Hong Kong smokers produced 11,477 tonnes of volatile organic compounds (VOCs) in 2015 according to new calculations by Blue Skies China: that’s a 11,477-tonne cloud of smog-forming chemicals which would raise the city’s VOC emissions figures by 43% if included in the public inventory.
Smoke is not seen as a major source of pollution in Hong Kong – but while a cigarette only weighs a gramme or so, the sheer number being smoked in Hong Kong adds up to a significant environmental debt. According to the Census and Statistics Department, Hong Kong’s daily smokers smoke around 3.1 billion cigarettes per year between them. If we estimate conservatively that this accounts for all smoking in the city (and ignore any smoke from occasional smokers or the 4 million mainland visitors per month), we can re-tally our emissions inventory to more accurately reflect conditions on the ground.
So what do the figures look like? Adding cigarette smoke to the inventory wouldn’t be a disaster for the 2020 regional goals, but it means the next few years wouldn’t be a celebratory saunter to the finish line, either.
|2010||2015||2020 target |
|Measured VOC inventory (tonnes)||31,020||26,610||26,637|
|Cigarette VOC (tonnes)||12,305||11,477||–|
According to last week’s mid-term regional emissions inventory communiqué from Hong Kong’s Environmental Protection Department (EPD), the city is already only a few hundred tonnes shy of its 2020 VOC reduction target. The latest figures show VOCs are down 14.2% on the 2010 baseline, requiring a further reduction of only 243 tonnes, or 0.9% of today’s output, for Hong Kong to meet its regional 2020 commitment with Guangdong of a 15% reduction on the 2010 baseline.
But if the cigarette VOC inventory is included, the government’s “nearly there” 14.2% mid-term report-card becomes a “must try harder” 12.1%, with the need to cut a further 1,261 tonnes from the inventory by 2020. That’s around 5% of the present (non-tobacco) inventory and, without also reducing cigarette pollution (or banning paint thinner), the government would need to seriously step up efforts to pull this off.
The good news is, the 2020 VOC target could still be met by cutting the numbers of cigarettes smoked by 11%. Not only does this allow Hong Kong to meet its regional emissions inventory targets, but it would reduce VOC-sourced smog and other air pollution on the streets. Furthermore, having the EPD taking a hardline position against cigarette pollution would bring a new dimension to tobacco control debates and some much needed fresh ammunition in the fight against big tobacco.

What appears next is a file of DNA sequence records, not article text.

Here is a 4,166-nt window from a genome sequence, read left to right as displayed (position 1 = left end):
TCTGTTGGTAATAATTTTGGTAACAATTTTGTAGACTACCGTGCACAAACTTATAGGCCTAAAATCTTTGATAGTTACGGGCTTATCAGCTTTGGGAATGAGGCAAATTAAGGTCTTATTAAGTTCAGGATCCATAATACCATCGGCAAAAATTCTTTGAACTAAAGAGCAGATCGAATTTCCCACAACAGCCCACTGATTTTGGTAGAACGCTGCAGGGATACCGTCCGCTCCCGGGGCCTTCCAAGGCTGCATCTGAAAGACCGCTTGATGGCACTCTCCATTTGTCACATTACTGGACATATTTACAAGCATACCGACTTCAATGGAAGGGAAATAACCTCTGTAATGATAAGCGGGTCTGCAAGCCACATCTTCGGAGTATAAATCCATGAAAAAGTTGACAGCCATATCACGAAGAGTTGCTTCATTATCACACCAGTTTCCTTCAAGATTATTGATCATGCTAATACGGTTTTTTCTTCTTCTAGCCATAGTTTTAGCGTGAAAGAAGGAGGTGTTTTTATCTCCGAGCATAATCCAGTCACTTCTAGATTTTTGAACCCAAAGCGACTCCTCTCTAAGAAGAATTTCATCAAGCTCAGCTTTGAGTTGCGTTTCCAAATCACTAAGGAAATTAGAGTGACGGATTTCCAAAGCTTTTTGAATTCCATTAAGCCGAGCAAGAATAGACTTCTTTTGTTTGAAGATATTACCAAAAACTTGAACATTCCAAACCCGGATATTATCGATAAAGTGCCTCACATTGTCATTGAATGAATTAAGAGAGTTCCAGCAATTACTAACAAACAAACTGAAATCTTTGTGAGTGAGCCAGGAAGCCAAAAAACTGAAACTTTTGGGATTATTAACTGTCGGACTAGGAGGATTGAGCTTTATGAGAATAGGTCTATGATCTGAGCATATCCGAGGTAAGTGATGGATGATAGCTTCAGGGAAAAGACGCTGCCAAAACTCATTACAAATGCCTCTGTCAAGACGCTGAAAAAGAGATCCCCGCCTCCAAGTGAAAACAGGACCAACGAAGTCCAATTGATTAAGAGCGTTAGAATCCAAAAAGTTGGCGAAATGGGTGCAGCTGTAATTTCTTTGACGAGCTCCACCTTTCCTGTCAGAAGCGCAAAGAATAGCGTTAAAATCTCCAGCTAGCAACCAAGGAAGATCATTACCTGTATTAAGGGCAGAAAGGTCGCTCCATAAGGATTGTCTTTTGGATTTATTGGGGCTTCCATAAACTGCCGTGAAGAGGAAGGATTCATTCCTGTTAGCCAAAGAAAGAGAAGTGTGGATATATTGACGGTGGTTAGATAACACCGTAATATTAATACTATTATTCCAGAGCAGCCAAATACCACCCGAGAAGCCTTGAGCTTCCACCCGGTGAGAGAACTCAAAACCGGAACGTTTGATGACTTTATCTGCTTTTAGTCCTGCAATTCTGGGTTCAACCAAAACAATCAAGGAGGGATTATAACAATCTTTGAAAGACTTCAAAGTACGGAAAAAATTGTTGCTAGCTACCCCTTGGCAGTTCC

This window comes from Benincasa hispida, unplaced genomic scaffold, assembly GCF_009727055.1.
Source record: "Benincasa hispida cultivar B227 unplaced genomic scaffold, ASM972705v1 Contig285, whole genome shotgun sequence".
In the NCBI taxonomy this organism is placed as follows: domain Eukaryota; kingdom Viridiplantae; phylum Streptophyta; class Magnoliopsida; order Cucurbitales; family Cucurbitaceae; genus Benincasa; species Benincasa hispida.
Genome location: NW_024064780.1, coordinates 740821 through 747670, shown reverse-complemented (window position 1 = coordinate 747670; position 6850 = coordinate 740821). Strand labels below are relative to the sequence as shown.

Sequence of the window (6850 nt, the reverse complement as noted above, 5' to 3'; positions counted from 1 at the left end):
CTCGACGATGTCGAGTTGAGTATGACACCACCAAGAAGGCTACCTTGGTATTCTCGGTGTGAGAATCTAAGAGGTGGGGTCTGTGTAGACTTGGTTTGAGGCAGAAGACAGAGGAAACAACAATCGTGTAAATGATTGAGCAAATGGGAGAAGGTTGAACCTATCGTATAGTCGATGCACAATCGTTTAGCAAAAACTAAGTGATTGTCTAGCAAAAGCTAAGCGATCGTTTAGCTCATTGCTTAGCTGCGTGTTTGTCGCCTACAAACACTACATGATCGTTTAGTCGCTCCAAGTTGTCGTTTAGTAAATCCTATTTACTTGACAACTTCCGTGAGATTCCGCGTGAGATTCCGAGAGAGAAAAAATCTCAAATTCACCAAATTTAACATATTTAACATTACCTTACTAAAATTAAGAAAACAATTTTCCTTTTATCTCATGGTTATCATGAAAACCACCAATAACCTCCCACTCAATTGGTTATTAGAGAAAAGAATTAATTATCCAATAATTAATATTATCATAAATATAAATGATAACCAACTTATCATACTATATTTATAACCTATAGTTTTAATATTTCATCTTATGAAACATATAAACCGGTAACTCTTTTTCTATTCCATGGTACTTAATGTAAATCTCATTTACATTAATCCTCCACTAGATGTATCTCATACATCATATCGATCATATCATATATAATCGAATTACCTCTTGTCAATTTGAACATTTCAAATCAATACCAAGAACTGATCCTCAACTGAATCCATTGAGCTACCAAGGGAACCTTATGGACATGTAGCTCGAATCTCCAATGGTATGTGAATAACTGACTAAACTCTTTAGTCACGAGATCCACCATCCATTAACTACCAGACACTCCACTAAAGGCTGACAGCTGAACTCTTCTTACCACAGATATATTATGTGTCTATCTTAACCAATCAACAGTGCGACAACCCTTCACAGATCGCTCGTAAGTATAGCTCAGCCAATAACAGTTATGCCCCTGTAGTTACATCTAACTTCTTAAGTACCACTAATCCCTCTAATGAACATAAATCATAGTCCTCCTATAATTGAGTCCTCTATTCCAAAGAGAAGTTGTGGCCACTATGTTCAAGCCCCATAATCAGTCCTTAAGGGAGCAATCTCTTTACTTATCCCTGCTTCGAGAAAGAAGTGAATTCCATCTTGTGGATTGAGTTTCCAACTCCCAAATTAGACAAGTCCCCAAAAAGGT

We call on the government to include the significant pollution from cigarettes into Hong Kong’s official emissions inventory and to work out ways to reduce cigarette pollution as an air quality issue.
Update & Clarification 20/12/2017: Figures recently circulated by Clear The Air show a higher cigarette pollution than our published figures. The two estimates are based on slightly different assumptions: 1) Clear The Air bases its calculations the latest 2016 figures of cigarettes sold (3,333,569,000), whereas we used 2015 data. 2) Clear The Air adds 411.8 million illicit cigarettes to the number of cigarettes smoked in Hong Kong; and 3) Clear The Air also adds PM2.5 into the pollution load, while we focussed only on VOCs. Clear The Air thus estimates 13,715 tonnes of pollution every year or around 37.6 tonnes per day in 2016. Although our calculations are sound according to the assumptions made, we are happy to defer to this refined calculation for total cigarette pollution.
 Calculated as 15% reduction on 2010 baseline
 Government press release “Guangdong and Hong Kong release mid-term review results on PRD air pollutant emission reduction targets for 2015 and 2020”
 Cigarettes smoked calculated for 2015 using the Census & Statistics Department’s Thematic Household Survey Report No. 59 on daily smoking rates. Calculated for 2010 using tax data (supplied directly from Hong Kong Customs & Excise department) from 2010 and 2015 and assuming a similar ratio of “cigarettes sold:cigarettes smoked” in 2015 and 2010. VOC emissions calculated using VOC and Particulate Emissions from Commercial Cigarettes: Analysis of 2,5-DMF as an ETS Tracer, Simone M. Charles, Chunrong Jia, Stuart A. Batterman, and Christopher Godwin, Environmental Science & Technology 2008 42 (4), 1324-1331